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Circular 1317

Understanding Metal Pathways in Mineralized Ecosystems

By Laurie S. Balistrieri, Andrea L. Foster, Larry P. Gough, Floyd Gray, James J. Rytuba, and Lisa L. Stillings

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Abstract

Successful management of ecosystems containing historical mine wastes requires understanding of processes that are responsible for the distribution, concentration, and bioavailability of potentially toxic elements. U.S. Geological Survey (USGS) scientists recently completed several investigations at historical mine sites in the western United States. These investigations have improved our understanding of how metals are mobilized from mineralized sources, are transported through the environment, and become available to humans and other biota. The new information is being used by Federal, State, and local agencies that manage and remediate abandoned mine lands.


Suggested citation:

Balistrieri, L.S., Foster, A.L., Gough, L.P., Gray, Floyd, Rytuba, J.J., and Stillings, L.L., 2007, Understanding metal pathways in mineralized ecosystems: U.S. Geological Survey Circular 1317, 12 p..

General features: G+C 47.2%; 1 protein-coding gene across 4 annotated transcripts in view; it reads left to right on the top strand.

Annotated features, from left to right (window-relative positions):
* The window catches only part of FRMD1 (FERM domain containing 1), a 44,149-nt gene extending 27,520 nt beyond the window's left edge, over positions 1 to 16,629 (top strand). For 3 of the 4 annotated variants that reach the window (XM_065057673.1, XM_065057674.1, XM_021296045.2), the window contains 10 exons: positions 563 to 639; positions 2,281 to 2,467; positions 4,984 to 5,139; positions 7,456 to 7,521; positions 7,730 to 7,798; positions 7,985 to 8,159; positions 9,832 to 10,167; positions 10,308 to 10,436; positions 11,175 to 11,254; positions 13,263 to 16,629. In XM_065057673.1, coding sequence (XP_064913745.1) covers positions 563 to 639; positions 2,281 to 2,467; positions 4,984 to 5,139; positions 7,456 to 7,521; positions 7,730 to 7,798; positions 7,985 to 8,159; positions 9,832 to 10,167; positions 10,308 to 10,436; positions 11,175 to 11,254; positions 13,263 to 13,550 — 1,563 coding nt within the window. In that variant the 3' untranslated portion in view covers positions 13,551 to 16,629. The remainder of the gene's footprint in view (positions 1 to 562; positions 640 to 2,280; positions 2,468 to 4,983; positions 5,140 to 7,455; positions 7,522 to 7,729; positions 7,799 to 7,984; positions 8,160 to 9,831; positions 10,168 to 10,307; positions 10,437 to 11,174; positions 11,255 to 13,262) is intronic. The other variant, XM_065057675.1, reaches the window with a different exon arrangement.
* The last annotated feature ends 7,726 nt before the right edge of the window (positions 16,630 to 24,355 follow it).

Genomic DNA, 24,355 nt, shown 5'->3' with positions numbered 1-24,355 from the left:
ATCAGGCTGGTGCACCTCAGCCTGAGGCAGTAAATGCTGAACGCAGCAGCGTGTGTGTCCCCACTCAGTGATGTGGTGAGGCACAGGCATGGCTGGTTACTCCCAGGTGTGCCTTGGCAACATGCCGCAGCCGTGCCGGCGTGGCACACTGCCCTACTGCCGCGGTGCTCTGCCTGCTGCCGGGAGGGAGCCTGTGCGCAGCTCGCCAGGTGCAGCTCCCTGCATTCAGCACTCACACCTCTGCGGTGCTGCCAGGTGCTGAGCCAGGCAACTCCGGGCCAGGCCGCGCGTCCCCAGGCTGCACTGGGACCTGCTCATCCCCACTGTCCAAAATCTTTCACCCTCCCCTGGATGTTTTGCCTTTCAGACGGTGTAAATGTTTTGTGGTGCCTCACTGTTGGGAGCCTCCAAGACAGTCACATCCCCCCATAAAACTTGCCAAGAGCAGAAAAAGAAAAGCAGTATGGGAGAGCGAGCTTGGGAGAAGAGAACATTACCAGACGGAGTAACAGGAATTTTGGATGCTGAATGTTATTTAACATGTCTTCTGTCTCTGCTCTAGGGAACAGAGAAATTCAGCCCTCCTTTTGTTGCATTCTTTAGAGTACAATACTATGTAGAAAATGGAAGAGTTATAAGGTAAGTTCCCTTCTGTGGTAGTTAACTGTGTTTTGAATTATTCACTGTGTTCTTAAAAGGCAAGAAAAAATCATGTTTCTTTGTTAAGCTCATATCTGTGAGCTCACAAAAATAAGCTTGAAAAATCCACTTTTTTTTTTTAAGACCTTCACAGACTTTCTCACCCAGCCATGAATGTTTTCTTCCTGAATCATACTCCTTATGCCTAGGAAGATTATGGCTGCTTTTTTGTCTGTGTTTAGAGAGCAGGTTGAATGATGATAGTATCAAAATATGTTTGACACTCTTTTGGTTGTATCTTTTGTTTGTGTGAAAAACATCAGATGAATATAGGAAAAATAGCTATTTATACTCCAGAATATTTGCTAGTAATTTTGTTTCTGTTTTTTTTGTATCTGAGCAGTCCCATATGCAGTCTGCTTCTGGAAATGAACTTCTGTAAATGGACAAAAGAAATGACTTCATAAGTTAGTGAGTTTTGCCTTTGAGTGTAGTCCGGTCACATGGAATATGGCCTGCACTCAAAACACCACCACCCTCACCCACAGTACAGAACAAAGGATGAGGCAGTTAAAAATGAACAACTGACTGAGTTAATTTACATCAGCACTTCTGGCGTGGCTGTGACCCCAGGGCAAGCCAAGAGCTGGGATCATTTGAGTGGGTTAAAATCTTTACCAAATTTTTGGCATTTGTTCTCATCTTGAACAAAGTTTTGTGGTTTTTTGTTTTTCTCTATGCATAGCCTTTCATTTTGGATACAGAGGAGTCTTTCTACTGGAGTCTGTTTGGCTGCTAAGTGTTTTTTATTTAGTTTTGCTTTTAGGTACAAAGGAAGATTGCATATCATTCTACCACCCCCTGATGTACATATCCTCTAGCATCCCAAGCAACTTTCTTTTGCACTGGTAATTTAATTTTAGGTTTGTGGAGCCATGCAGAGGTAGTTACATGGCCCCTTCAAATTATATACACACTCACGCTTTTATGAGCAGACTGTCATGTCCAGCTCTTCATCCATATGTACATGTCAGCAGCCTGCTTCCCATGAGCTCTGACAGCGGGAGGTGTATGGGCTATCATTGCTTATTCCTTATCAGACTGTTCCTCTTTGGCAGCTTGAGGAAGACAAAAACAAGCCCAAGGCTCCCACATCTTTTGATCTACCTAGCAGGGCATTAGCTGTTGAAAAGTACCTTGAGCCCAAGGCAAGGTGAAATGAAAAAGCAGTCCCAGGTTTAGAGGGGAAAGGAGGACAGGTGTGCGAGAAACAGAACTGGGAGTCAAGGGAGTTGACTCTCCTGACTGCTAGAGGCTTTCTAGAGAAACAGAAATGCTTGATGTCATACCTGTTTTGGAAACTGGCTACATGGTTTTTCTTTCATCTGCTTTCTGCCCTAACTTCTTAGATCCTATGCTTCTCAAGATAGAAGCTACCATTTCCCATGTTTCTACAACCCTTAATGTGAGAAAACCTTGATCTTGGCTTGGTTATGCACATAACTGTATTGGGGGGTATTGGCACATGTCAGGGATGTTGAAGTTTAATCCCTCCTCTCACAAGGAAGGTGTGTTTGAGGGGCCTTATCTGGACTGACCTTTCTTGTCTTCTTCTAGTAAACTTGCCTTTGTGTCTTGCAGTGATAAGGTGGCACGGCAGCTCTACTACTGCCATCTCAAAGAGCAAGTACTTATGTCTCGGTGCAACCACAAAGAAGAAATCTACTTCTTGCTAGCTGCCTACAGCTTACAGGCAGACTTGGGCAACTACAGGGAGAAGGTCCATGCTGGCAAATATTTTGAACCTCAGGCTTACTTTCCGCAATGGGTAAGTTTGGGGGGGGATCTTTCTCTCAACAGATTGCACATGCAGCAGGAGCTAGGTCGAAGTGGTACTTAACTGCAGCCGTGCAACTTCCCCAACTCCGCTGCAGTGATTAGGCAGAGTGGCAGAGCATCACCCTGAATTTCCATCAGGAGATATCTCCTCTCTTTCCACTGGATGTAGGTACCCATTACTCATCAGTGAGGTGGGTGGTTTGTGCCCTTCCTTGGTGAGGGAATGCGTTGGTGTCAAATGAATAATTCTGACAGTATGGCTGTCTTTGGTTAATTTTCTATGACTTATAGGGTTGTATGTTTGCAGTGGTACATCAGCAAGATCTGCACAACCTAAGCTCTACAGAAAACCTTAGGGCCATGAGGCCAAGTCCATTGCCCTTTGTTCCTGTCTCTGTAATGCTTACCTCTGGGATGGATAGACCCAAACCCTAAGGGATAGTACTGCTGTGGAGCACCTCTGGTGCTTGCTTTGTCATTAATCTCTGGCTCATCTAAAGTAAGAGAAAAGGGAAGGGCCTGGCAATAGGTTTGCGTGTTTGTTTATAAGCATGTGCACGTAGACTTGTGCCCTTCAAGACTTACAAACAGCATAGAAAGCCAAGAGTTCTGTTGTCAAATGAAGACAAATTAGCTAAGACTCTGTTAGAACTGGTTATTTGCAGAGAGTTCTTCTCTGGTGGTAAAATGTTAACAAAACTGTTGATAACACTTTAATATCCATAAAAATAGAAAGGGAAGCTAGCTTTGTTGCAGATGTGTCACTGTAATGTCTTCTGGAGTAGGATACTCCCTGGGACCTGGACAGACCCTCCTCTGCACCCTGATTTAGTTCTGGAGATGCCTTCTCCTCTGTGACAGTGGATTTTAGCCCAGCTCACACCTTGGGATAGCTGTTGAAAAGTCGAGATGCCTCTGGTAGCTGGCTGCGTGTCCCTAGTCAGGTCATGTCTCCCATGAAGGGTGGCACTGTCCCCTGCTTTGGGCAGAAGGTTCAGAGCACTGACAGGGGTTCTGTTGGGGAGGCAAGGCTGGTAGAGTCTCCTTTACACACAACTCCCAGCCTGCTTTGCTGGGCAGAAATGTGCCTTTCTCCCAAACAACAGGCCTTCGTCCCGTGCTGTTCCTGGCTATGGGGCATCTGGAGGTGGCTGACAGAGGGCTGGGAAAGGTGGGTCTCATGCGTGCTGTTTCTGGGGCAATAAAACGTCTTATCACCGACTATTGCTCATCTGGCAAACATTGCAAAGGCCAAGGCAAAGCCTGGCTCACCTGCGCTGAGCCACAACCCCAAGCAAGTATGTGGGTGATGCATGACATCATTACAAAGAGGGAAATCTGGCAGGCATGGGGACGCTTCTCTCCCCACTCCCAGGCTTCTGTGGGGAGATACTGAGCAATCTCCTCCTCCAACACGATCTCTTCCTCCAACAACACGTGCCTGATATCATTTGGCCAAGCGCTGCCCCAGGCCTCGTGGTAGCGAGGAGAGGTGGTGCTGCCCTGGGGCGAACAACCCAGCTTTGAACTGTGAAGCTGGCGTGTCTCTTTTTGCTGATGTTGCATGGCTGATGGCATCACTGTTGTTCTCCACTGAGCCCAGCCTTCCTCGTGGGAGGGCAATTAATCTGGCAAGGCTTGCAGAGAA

Contents

Abstract
Introduction
The USGS Pathways Project
Mercury and fish in California
Why was the study done?
What are the major conclusions?
How is the information used?
Lead and endangered waterfowl in Idaho
Why was the study done?
What are the major conclusions?
How is the information used?
Cadmium and willow in Alaska
Why was the study done?
What are the major conclusions?
How is the information used?
Selenium in wetlands: Case studies in Idaho and Nevada
Why was the study done?
What are the major conclusions?
How is the information used?
Metal transport and climate in Arizona
Why was the study done?
What are the major conclusions?
How is the information used?
Discussion
Acknowledgments
Sources of Additional Information

 


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